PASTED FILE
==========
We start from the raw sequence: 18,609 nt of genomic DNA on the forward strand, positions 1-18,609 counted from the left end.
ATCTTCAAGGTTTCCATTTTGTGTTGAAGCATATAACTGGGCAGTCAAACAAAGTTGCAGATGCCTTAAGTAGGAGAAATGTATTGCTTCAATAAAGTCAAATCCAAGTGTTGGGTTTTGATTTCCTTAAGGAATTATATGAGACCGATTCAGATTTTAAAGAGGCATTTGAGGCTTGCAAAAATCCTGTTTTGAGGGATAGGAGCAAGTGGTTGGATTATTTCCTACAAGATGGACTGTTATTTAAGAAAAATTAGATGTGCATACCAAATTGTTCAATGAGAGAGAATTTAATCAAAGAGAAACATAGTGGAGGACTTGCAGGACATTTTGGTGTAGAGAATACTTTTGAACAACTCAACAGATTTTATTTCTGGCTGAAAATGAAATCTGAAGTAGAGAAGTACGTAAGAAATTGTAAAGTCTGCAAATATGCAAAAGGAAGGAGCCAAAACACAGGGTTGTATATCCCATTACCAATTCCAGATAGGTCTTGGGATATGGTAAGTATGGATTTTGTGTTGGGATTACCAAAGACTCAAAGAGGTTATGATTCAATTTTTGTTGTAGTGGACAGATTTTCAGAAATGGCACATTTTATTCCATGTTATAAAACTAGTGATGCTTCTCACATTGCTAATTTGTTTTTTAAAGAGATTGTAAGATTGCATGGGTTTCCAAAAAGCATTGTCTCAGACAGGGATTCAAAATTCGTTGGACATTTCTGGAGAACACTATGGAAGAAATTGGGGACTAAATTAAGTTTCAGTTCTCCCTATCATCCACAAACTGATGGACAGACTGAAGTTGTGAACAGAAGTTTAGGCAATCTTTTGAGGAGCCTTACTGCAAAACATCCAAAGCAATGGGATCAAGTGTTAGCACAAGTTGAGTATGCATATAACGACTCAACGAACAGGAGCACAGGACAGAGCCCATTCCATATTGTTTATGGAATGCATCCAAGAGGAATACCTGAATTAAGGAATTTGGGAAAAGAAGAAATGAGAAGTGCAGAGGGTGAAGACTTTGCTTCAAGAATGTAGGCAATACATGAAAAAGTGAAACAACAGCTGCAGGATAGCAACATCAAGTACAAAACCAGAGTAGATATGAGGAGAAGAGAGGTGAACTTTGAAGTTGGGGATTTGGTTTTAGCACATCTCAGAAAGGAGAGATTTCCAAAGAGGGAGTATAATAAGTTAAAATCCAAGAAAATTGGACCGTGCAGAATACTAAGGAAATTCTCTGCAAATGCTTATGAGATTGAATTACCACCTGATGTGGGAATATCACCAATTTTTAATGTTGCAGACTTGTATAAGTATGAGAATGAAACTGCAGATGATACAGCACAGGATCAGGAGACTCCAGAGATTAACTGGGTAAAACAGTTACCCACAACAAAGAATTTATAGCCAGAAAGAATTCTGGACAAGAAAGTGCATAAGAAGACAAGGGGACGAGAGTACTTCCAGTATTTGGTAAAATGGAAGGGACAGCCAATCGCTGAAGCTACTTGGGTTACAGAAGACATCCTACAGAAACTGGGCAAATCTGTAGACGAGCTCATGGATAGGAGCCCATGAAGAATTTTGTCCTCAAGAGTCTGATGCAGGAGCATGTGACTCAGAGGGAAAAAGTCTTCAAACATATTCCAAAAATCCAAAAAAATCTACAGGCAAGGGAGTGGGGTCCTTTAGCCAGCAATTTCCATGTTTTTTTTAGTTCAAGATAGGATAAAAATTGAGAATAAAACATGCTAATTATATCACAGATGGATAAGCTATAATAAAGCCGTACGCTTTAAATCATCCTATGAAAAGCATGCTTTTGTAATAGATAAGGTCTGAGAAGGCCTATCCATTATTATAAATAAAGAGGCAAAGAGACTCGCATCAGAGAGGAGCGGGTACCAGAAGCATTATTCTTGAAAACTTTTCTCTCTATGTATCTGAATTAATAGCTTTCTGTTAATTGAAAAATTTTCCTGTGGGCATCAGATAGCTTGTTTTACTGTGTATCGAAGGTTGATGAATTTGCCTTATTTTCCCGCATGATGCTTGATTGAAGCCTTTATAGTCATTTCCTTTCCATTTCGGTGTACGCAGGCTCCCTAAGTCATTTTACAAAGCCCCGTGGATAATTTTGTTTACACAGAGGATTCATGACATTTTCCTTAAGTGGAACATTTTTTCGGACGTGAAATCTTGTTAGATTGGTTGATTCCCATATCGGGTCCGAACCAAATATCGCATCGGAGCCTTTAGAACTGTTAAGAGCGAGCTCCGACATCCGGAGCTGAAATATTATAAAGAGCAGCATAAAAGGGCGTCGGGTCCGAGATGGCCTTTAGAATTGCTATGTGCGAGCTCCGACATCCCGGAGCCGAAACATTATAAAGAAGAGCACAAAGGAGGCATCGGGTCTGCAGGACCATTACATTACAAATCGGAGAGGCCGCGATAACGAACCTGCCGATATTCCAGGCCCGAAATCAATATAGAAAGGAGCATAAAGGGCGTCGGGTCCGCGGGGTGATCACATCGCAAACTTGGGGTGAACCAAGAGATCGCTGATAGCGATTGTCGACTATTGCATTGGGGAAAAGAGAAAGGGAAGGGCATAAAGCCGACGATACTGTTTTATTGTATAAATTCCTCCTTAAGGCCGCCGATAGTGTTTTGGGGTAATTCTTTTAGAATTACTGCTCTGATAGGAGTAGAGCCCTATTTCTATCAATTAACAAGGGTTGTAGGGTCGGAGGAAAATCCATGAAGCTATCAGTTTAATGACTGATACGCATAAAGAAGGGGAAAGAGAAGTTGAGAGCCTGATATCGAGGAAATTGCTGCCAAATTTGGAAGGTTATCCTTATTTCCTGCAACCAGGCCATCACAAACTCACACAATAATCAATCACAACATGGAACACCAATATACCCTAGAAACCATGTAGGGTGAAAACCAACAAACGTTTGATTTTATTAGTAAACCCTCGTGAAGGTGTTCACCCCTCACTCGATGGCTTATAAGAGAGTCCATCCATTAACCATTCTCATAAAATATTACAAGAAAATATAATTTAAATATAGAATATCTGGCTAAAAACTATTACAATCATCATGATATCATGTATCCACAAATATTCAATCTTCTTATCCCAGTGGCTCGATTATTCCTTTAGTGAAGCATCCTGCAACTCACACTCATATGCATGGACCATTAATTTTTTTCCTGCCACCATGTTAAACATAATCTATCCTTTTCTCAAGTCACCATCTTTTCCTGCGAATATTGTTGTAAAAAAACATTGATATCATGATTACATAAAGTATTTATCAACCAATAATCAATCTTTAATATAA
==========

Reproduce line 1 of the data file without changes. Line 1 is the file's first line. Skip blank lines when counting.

We start from the raw sequence: 18,609 nt of genomic DNA on the forward strand, positions 1-18,609 counted from the left end.